Adverse Actions Based Upon Causes Independent of a Protected Report

In the event the appropriate authority which received the report determines the whistleblower employee’s report is unfounded or a mere technical violation and is not made in good faith, the public body may take disciplinary action including termination and, notwithstanding the filing of a report, a public body may dismiss, suspend, demote, or decrease the compensation of an employee for causes independent of the filing of a protected report. Id. A South Carolina public body may also impose disciplinary sanctions against any direct line supervisory employees who retaliate against another employee for having filed a good faith report.

Statute of Limitations

Under the Act, a whistleblower’s civil action must be commenced within one (1) year after the accrual of the cause of action or exhaustion of all available grievance or other administrative and judicial remedies, or such a lawsuit is forever barred. S.C. Code § 8-27-30(B).

Occupational Safety and Health Act (“OSHA”) Whistleblower Protections

South Carolina has a separate whistleblower protection statute for employees who report violations of statutes, rules or regulations regarding occupational safety and health. S.C. Code § 41-15-510. The protected activities include filing a complaint, instituting a proceeding, or testifying about OSHA violations. Any employee who has been discharged or otherwise discriminated against by any person in violation of Section 41-15-510 has the right to file a complaint with the South Carolina Commission of Labor alleging such discrimination. The SC Labor Commissioner shall cause investigation to be made as he or she deems appropriate, and, if the Commissioner determines that anti-discrimination provisions of Section 41-15-510 have been violated, he must institute a law suit in the appropriate court of common pleas against such discriminating person or entity. In any such action, the court of common pleas has injunctive authority to restrain such OSHA anti-discrimination violations, as well as authority to order all appropriate relief including rehiring or reinstatement of employee to his or her former position with back pay. S.C. Code § 41-15-520. Unlike the Act, the OSHA whistleblower protections are available to state government and private employees.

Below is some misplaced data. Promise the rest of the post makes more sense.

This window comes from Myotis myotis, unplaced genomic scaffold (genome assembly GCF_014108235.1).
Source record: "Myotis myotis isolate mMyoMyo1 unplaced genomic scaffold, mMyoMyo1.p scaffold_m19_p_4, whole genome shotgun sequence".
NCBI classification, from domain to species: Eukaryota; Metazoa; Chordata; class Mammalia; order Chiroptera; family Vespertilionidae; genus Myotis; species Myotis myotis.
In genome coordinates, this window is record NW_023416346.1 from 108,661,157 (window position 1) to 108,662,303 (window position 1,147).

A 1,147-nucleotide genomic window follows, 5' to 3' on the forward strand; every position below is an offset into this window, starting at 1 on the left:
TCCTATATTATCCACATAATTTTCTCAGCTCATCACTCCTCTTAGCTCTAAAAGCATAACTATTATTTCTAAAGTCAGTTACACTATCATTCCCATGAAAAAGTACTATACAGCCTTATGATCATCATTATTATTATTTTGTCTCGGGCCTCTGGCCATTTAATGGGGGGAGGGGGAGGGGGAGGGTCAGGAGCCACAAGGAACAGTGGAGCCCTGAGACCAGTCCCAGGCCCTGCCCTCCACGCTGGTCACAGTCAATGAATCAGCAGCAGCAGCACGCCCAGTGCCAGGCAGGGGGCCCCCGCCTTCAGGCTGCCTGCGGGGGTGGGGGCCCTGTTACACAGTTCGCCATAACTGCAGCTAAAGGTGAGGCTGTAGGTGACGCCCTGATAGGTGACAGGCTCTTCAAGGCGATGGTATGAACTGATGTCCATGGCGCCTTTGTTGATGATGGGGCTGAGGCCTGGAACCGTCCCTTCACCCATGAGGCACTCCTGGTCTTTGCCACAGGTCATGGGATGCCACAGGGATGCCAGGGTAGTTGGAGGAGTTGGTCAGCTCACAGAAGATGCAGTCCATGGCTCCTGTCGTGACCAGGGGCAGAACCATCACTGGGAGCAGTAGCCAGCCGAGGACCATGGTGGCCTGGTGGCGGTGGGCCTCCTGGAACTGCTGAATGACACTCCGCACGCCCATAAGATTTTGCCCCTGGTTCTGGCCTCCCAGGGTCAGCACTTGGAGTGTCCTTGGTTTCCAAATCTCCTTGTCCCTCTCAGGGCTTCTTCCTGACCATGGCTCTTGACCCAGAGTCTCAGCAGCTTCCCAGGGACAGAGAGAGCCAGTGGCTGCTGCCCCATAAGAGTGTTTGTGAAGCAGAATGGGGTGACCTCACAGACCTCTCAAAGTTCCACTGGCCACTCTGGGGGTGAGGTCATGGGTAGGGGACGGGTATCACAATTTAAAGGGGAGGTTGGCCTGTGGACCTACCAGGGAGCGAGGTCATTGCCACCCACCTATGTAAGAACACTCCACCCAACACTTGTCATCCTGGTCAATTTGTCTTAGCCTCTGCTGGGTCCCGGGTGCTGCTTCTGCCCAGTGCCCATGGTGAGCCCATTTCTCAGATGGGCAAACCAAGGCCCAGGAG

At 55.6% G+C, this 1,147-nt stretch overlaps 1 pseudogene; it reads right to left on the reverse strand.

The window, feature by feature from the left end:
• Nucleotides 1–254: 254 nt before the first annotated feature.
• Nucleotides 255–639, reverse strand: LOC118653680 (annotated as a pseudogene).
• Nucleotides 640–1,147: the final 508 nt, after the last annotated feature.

Conclusion

South Carolina whistleblowers who are employed by a South Carolina state government agency are protected from adverse employment actions when they timely report violations of state or federal laws or regulations or other wrongdoing. South Carolina attorneys, lawyers and law firms who represent SC state government whistleblowers need to know the protections afforded to these employees who are fired, demoted, suspended or otherwise subjected to an adverse action in reaction to a report of fraud or other wrongdoing by a public agency or one of its officers or employees. South Carolina whistleblower attorneys, lawyers and law firms should review the administrative requirements necessary to invoke the protections of the state’s anti-retaliation statute, the statutes of limitations, as well as the remedial provisions afforded to such SC state government whistleblowers, in order to properly advise such clients. So too, the employment attorney should be aware of the rights and remedies of both private and South Carolina government employees who blow the whistle of violations of state OSHA statutes, rules or regulations.

© 2010 Joseph P. Griffith, Jr.